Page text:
Recently, two big things happened for me in the publishing industry: the first, as you may know, was that I signed with an agent who has just sent my first book out to publishers for consideration. The second is that I started up an indie publishing imprint, called Tenebris Books, under Holland House Books.

Aimee’s post reminded me of something I’ve thought about a few times since these events occurred – I’m playing both sides of the fence. Although I agree with Aimee in that I don’t think there should be such a divide between indie published-authors and traditionally published authors, I wonder whether those who see the divide as an Us vs Them situation would think my decision to start this imprint is somewhat hypocritical. After all, the authors I hope to publish would be on the opposite side of the writing fence to me, as I currently seek a legacy publisher for my own work.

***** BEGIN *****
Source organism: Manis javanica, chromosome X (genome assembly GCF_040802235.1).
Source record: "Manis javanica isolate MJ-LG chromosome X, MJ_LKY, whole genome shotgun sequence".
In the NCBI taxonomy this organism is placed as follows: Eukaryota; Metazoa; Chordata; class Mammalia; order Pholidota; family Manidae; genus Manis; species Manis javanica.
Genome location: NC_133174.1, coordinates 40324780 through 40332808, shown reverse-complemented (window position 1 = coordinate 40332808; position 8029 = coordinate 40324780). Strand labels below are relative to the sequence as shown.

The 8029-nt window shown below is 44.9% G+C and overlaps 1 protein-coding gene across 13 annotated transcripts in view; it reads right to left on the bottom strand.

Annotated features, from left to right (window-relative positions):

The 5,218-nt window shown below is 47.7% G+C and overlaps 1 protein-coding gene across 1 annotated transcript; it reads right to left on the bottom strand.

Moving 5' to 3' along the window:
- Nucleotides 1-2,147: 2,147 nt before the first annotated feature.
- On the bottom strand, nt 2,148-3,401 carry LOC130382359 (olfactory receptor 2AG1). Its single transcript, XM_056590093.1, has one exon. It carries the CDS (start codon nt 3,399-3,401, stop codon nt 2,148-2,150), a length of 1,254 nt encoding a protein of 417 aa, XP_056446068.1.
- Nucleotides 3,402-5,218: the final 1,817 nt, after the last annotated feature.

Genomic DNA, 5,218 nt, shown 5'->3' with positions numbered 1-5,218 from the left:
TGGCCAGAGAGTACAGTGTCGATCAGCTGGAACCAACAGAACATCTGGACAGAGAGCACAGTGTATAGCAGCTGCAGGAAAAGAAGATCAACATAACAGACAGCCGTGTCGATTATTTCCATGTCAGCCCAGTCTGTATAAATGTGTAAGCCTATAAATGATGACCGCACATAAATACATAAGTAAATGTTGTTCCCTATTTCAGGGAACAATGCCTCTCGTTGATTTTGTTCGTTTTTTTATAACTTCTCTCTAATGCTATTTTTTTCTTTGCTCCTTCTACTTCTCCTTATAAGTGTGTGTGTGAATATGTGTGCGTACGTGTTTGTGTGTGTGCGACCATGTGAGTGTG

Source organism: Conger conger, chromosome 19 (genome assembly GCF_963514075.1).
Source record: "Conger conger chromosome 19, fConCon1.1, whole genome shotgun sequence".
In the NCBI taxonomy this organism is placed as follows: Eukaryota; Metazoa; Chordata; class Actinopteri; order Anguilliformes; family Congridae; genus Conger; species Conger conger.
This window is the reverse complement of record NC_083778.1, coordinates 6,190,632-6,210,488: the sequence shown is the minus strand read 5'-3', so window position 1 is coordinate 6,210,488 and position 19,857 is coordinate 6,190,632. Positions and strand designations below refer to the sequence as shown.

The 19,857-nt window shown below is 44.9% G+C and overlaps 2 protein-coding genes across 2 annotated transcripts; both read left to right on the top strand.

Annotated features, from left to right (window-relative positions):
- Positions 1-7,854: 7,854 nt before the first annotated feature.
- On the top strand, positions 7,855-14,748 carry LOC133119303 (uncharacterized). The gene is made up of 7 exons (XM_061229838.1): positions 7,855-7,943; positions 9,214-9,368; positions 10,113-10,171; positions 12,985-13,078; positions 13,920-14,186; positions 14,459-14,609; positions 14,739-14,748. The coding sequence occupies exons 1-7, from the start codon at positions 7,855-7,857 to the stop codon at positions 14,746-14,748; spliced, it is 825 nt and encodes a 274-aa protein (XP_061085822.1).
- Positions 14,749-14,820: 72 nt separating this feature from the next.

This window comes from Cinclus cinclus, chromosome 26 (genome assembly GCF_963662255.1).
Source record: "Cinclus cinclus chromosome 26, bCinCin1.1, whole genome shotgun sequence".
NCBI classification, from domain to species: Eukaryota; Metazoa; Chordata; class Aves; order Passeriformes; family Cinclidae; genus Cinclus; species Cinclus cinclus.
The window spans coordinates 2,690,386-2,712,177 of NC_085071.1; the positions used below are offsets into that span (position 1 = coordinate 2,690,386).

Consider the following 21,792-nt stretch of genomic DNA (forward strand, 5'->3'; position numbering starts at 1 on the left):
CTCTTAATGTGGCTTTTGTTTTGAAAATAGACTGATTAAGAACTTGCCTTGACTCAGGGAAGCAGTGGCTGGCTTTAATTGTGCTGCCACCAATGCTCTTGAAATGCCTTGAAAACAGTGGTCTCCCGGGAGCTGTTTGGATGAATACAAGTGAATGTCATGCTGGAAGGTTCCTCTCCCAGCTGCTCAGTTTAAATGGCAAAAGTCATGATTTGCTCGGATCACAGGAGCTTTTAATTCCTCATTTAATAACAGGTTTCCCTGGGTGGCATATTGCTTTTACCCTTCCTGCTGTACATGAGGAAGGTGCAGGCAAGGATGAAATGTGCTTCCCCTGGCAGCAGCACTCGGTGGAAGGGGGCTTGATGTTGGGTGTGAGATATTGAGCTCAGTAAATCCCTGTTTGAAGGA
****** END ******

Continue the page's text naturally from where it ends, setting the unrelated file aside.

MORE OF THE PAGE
However, I don’t think any author who seeks or has a traditional publishing contract has any right to put themselves above an indie published author. The choice to go independent is no longer a sign of a writer who has given up and is now slumming it. There are many legitimate reasons why someone might go independent, not least because they hope to make a career and a living out of writing, and independent royalties are often much higher than traditional ones. It might also be for for more individual attention from their editor, or for more say in content, cover art, marketing strategy or any number of decisions often taken out of the writer’s hands by a legacy publisher. And it’s a mistake to assume that independent publishers take on any old manuscript thrown their way; I know of books which have been rejected by independent publishers only to go on to success with agents and traditional publishers.